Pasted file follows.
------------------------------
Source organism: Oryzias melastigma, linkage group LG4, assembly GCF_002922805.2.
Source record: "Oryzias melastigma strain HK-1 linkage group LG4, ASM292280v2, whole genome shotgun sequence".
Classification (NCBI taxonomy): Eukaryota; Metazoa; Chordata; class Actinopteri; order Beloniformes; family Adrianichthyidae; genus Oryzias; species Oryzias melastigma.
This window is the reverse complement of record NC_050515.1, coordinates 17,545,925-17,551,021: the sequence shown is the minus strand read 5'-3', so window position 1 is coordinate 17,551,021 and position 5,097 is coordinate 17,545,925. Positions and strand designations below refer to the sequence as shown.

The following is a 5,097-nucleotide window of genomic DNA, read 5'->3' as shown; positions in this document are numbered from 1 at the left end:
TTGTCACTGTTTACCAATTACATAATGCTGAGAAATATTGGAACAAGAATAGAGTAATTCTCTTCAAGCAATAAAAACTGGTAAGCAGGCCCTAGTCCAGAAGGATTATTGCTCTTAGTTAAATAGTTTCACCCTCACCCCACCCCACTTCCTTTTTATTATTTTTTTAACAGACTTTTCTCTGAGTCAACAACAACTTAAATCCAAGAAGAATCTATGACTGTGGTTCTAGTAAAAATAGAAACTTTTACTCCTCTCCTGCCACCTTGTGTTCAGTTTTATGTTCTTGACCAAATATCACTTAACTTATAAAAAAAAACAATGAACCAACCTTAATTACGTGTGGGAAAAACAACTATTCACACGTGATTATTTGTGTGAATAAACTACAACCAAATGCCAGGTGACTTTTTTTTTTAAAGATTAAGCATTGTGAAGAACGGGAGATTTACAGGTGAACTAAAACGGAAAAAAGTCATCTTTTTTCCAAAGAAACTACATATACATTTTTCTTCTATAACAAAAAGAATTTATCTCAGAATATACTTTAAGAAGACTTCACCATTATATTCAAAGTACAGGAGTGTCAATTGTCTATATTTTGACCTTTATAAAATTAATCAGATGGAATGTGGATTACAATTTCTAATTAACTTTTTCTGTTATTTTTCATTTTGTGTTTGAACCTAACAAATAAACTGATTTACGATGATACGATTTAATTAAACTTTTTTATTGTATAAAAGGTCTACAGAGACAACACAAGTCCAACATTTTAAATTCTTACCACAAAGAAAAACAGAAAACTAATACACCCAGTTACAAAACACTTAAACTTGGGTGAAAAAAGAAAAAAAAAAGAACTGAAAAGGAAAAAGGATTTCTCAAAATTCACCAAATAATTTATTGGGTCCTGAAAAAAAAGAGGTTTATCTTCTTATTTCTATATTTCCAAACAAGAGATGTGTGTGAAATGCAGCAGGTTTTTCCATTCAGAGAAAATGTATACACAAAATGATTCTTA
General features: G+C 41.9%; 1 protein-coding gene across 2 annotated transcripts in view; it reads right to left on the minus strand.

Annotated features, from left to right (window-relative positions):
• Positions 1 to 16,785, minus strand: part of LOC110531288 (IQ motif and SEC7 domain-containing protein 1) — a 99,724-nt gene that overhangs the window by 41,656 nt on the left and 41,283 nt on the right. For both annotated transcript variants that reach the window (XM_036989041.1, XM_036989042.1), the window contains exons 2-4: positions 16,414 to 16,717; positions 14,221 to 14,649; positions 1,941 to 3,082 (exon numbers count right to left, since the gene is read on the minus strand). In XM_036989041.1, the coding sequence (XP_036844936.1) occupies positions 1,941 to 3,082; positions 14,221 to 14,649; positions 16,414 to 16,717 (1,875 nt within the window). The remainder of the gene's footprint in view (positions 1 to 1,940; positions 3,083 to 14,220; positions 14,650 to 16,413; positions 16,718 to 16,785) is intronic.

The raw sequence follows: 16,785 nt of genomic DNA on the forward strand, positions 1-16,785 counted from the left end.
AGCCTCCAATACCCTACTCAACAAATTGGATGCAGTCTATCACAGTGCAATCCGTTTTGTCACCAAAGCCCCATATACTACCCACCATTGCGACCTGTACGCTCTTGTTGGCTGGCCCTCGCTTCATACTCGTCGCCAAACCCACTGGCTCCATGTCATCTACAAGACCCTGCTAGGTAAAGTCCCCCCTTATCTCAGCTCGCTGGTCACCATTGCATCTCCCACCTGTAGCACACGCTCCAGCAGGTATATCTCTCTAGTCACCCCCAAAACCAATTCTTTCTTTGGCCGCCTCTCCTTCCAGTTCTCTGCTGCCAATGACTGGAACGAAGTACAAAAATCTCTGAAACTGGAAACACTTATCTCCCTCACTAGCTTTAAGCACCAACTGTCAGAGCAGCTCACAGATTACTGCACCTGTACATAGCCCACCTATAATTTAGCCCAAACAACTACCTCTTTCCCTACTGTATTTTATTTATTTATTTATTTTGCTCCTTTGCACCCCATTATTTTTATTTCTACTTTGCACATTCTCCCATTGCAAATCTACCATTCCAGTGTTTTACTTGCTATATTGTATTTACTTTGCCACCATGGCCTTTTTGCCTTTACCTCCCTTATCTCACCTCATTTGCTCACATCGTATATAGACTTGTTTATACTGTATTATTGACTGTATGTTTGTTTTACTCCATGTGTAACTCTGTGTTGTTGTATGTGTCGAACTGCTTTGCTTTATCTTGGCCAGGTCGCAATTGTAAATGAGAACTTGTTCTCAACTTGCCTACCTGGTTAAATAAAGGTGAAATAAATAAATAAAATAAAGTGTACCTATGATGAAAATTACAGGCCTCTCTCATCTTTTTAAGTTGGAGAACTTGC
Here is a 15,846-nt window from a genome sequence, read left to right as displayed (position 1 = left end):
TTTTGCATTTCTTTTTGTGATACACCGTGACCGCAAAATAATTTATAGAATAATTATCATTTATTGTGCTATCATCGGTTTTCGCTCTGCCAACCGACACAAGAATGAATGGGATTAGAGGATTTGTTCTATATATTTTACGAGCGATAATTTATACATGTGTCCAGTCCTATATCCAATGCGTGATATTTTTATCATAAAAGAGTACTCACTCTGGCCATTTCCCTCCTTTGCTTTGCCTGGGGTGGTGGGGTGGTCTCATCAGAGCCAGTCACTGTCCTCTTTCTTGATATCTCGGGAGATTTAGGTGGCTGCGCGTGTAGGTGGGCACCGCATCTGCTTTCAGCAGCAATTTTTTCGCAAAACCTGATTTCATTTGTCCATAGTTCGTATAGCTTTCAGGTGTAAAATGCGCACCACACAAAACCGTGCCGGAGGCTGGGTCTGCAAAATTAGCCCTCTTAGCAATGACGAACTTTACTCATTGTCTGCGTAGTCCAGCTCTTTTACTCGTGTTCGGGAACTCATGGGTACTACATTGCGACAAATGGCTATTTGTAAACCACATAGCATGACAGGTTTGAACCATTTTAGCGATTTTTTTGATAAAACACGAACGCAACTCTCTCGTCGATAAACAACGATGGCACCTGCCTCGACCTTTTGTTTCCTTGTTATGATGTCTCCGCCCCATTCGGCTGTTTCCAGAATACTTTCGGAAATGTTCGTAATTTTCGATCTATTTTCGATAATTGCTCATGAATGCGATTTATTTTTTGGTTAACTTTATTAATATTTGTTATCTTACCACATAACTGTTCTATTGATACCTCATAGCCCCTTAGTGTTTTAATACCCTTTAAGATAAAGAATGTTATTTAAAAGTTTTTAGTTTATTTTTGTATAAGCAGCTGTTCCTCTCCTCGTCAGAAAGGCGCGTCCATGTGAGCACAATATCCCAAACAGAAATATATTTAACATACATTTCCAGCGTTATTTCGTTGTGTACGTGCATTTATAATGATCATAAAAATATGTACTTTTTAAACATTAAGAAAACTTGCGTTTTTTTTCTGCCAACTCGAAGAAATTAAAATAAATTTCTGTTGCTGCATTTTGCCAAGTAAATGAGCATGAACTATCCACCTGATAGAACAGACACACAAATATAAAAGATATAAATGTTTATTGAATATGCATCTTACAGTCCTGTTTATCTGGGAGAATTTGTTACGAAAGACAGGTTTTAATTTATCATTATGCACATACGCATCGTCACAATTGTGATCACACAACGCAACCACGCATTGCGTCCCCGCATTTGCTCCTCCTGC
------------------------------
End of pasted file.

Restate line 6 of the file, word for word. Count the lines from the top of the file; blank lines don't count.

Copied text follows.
TTGTCACTGTTTACCAATTACATAATGCTGAGAAATATTGGAACAAGAATAGAGTAATTCTCTTCAAGCAATAAAAACTGGTAAGCAGGCCCTAGTCCAGAAGGATTATTGCTCTTAGTTAAATAGTTTCACCCTCACCCCACCCCACTTCCTTTTTATTATTTTTTTAACAGACTTTTCTCTGAGTCAACAACAACTTAAATCCAAGAAGAATCTATGACTGTGGTTCTAGTAAAAATAGAAACTTTTACTCCTCTCCTGCCACCTTGTGTTCAGTTTTATGTTCTTGACCAAATATCACTTAACTTATAAAAAAAAACAATGAACCAACCTTAATTACGTGTGGGAAAAACAACTATTCACACGTGATTATTTGTGTGAATAAACTACAACCAAATGCCAGGTGACTTTTTTTTTTAAAGATTAAGCATTGTGAAGAACGGGAGATTTACAGGTGAACTAAAACGGAAAAAAGTCATCTTTTTTCCAAAGAAACTACATATACATTTTTCTTCTATAACAAAAAGAATTTATCTCAGAATATACTTTAAGAAGACTTCACCATTATATTCAAAGTACAGGAGTGTCAATTGTCTATATTTTGACCTTTATAAAATTAATCAGATGGAATGTGGATTACAATTTCTAATTAACTTTTTCTGTTATTTTTCATTTTGTGTTTGAACCTAACAAATAAACTGATTTACGATGATACGATTTAATTAAACTTTTTTATTGTATAAAAGGTCTACAGAGACAACACAAGTCCAACATTTTAAATTCTTACCACAAAGAAAAACAGAAAACTAATACACCCAGTTACAAAACACTTAAACTTGGGTGAAAAAAGAAAAAAAAAAGAACTGAAAAGGAAAAAGGATTTCTCAAAATTCACCAAATAATTTATTGGGTCCTGAAAAAAAAGAGGTTTATCTTCTTATTTCTATATTTCCAAACAAGAGATGTGTGTGAAATGCAGCAGGTTTTTCCATTCAGAGAAAATGTATACACAAAATGATTCTTA